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Lower Order Aberrations vs. Higher Order Aberrations: Vision Care Issues

By Gordon Wong, OD on October 30, 2014


An eye viewed in a small and glaring squareThe team at GW Eye Associates in La Jolla have achieve excellent results when it comes to advanced vision care. We carefully assess each patient to determine if they would best be helped through the use of corrective lenses or through advanced LASIK eye surgery for correcting refractive errors.

Certain terms used by eye care professionals tend to be little known or misunderstood by the public at large. With that in mind, we would like to look at the nature of lower order and higher order aberrations in a bit of detail. By defining these problems, you will be better able to understand your vision issues.

About Lower Order Aberrations

Lower order aberrations refer to flaws of the cornea that result in the following common issues with eyesight:

  • Nearsightedness (Myopia) - This refers to a condition in which it is difficult to see objects at a distance yet objects that are nearby are much clearer.
  • Farsightedness (Hyperopia) - This refers to a condition in which it is difficult to see objects that are nearby yet objects at a distance are much clearer.
  • Astigmatism - Astigmatism refers to a general blurriness of vision, which may occur on its own or in combination with nearsightedness or farsightedness. (Astigmatism can also be caused by issues in the curvature of the lens of the eye.)

Treatment Options for Lower Order Aberrations

The most common treatment options for lower order aberrations include the use of prescription corrective lenses (i.e., glasses and contacts) and refractive surgery procedures (i.e., LASIK, PRK, LASEK). The ideal treatment option for you and your needs will depend on the health of your corneas and other factors. In general, if you do not qualify for refractive surgery, the use of corrective lenses is ideal.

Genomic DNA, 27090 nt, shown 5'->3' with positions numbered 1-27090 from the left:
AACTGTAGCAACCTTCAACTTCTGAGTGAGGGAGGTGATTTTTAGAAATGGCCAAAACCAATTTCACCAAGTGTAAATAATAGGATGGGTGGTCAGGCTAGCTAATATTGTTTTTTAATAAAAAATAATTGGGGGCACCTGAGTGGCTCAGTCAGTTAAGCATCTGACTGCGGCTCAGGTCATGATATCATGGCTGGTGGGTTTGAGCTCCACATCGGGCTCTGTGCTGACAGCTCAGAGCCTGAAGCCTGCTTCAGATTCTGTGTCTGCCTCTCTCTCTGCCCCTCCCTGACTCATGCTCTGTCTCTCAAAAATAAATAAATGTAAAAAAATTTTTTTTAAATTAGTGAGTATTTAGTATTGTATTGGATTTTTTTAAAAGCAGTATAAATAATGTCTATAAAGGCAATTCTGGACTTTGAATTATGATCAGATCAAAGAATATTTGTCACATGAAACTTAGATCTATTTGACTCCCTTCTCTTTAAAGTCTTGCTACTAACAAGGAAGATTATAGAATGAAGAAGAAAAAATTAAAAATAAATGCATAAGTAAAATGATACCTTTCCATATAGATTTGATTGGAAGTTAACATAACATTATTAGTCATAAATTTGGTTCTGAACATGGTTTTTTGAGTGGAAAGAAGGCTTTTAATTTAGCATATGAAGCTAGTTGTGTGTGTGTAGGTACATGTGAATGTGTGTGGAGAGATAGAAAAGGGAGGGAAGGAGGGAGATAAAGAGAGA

About Higher Order Aberrations

Higher order aberrations are also flaws of the cornea, through these tend to be more minute and complex in nature than the previously mentioned lower order aberrations. Some examples of higher order aberrations include the following:

  • Glare
  • Halos
  • Starbursts
  • Double vision
  • Ghost images
  • Poor night vision
  • Poor contrast sensitivity

Treatment Options for Higher Order Aberrations

In order to treat higher order aberrations, advanced refractive surgery technology must be used. An example of this is custom LASIK surgery, which uses state-of-the-art digital mapping in order to detect small imperfections in the corneal surface. Once these are pinpointed, they can be corrected with a surgical laser.

Can lower and higher order aberrations be treated simultaneously?

Yes.

Custom LASIK surgery is able to address issues with higher order aberrations as well as lower order aberrations, meaning that patients will be able to experience exceptional vision thanks to advanced laser eye surgery. Custom LASIK has led to improved vision overall for this new generation of LASIK patients, with quality vision that simply was not possible to achieve in the previous generation of refractive surgery patients.

What treatment option would be best for my vision?

All vision patients are different, which is why it's important to meet with an eye care specialist in person in order to learn about your ideal option for care. For instance, custom LASIK has specific stipulations for candidacy based on age, corneal health, general eye health, and stability of prescription, so it may not be an ideal option for certain patients.

Speak with Our Eye Care Experts About Your Treatment Options

To learn more about treating vision problems of various kinds and enhancing your eyesight and overall vision health, be sure to contact our eye care specialists today. The team at GW Eye Associates looks forward to your visit and helping you undergo the treatment you need to see clearly.

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Dr. Wong and his staff have proven to be the best eye doctor that I have ever visited. He is extremely thorough and up-to-date professionally. He gives you plenty of time. I never feel rushed.

Kathrine Holladay

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